Local elections can be costly affairs - and not just the price of mailing out voting forms and collating the returns.
Phil Goff was out of the blocks on July 3 when he announced a policy to reduce bus, train and ferry fares for all of Auckland's school children in the next term of council. He said the policy would reduce child fares to 50 per cent of an adult fare.
"Reducing child fares is the best way to make public transport more affordable for young people all across Auckland. The more we make public transport affordable for children and their families, the more they will use it."
It may find an ear in Wellington. Transport Minister Phil Twyford floated the idea last year of cheaper train and bus fares to tackle gridlock in cities such as Auckland and Wellington.
It's openly acknowledged councils are running out of money. A report by Morrison Low for the Department of Internal Affairs last year found 'systemic affordability challenges' for local government in New Zealand.
Twyford tweeted in February, 2018, that the Government could increase subsidies for public transport in exchange for councils getting people out of cars and into public transport, cycling and walking.
Goff estimated the policy would cost $4.13 million dollars annually in increased opex and lost revenue.
Rival John Tamihere this week announced he would put a three-year freeze on Auckland rates if elected mayor - a policy largely welcomed on his Facebook page.
Tamihere said Goff's planned rates increase over the next three years would be "canned", along with the 11.5 cents per litre petrol tax.
Tamihere said he would also ask landlords to stand up with him - and all Aucklanders – to apply a freeze on household and business rentals across the city.
"As a part of a general rates freeze over the next three years, I will ask landlords in Auckland to show goodwill by freezing rents for the next three years also," Tamihere said.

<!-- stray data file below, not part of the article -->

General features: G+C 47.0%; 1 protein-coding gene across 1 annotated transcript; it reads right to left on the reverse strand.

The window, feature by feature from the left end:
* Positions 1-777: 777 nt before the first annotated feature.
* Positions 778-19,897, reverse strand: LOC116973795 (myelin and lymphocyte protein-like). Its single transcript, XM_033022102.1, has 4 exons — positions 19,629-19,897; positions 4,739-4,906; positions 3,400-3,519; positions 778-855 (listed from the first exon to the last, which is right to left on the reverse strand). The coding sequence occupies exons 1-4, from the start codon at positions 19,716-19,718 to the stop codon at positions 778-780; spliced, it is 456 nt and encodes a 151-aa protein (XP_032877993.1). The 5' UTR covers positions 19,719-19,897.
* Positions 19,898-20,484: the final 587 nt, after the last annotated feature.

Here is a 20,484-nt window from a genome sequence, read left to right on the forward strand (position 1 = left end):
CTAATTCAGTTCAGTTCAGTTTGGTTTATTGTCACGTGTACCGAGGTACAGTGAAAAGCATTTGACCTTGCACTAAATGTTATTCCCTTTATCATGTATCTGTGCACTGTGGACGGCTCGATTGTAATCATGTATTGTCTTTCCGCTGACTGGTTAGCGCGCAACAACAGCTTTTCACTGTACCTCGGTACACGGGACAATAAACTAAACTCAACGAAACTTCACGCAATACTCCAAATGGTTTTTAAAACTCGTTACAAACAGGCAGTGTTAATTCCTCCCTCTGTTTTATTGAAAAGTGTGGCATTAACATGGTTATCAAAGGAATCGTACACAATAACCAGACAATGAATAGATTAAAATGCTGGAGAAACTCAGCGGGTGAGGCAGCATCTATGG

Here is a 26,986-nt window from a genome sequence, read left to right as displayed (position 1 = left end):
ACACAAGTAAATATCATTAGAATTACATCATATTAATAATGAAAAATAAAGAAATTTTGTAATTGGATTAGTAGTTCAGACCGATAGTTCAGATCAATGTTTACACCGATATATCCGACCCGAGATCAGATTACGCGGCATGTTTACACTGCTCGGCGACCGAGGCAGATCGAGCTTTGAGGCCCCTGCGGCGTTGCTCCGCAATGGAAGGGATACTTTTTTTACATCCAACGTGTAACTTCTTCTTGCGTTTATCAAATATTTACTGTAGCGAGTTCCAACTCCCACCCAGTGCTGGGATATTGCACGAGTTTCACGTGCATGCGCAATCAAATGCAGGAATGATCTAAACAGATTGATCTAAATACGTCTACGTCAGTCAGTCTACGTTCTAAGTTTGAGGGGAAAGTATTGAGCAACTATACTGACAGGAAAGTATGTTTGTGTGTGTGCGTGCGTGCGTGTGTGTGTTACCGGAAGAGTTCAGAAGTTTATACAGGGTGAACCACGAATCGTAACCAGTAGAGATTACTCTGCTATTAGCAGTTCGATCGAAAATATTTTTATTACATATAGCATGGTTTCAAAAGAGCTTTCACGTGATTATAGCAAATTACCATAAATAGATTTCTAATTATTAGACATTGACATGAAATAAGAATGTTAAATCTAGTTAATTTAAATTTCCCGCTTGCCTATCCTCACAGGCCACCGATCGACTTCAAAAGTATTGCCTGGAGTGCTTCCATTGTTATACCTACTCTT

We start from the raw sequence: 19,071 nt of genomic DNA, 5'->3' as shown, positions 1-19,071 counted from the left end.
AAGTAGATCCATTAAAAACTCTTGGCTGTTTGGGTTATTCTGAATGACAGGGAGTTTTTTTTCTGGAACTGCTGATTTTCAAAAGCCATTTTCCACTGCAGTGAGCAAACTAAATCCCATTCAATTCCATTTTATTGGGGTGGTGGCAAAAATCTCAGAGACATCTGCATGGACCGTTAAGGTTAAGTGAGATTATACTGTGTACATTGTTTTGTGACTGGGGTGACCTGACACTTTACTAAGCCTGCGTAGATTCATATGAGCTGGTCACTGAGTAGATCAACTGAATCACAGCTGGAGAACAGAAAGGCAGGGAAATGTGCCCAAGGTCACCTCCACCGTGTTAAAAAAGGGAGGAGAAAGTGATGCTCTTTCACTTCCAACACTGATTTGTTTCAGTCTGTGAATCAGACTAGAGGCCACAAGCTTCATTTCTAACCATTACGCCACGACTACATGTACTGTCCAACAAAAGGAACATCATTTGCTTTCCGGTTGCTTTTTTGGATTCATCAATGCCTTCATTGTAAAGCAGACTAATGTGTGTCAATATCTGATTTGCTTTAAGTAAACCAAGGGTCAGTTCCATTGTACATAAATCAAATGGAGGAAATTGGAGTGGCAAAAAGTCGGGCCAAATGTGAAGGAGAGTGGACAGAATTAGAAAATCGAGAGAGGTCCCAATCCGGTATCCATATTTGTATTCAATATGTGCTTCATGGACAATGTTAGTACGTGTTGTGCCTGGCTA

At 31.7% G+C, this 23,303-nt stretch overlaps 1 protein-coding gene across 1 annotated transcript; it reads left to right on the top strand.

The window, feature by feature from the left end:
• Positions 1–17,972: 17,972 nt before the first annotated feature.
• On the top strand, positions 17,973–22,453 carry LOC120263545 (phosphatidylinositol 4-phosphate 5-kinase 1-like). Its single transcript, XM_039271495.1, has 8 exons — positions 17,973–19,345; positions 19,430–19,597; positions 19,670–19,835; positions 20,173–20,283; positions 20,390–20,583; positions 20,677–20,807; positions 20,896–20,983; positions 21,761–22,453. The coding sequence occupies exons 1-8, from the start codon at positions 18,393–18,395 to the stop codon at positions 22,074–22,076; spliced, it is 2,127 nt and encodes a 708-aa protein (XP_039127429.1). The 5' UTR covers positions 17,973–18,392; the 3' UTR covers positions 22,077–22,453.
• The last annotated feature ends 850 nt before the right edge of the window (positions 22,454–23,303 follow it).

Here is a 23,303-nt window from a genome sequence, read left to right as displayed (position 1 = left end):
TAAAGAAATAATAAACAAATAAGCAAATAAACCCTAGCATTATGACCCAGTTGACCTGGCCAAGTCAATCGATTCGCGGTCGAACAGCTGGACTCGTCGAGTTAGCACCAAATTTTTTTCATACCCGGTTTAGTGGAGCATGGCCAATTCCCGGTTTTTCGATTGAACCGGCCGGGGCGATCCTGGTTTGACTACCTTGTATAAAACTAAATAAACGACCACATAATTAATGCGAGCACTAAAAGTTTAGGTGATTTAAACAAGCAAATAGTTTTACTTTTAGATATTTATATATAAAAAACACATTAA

He estimated the rates freeze would cost $86.6 million per year but he could fund it with a 1 per cent saving across the council and the six-council control organisation.
Tamihere says the rates rise vacation is possible due to the fair winds we are travelling on.
"Like all Aucklanders, landlords will not be paying increased rates; there are currently unprecedented low interest rates; and a Capital Gains Tax is off the table. There has never been a better time for landlords to show their support for a rents freeze."
An "incredulous" NZ Property Investors' Federation executive officer Andrew King noted costs for landlords had gone up in recent times - including rates and insurance.
However, it's openly acknowledged councils are running out of money. A report by Morrison Low for the Department of Internal Affairs last year found "systemic affordability challenges" for local government in New Zealand. The Productivity Commission is due to report back to the Government in November - a month after our local government elections - on what should be done with the widening gap between local government costs and revenues.
Whatever the offers - and the price - the election outcome is likely to be decided by less than half of us. Turnout in the 2016 local authority elections averaged 47 per cent, just as it did in the 2013.